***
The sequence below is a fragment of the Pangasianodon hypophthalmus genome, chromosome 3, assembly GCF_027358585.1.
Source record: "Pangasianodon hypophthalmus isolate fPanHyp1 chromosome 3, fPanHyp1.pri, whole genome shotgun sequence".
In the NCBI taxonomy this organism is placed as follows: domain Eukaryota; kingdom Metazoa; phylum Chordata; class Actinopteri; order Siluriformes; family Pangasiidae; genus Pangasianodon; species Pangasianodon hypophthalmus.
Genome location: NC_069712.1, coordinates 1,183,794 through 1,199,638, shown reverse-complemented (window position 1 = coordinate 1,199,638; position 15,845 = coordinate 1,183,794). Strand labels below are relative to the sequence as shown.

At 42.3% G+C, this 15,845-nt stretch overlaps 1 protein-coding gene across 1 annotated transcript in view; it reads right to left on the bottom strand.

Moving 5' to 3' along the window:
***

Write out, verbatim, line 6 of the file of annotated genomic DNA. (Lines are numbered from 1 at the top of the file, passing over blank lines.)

Moving 5' to 3' along the window: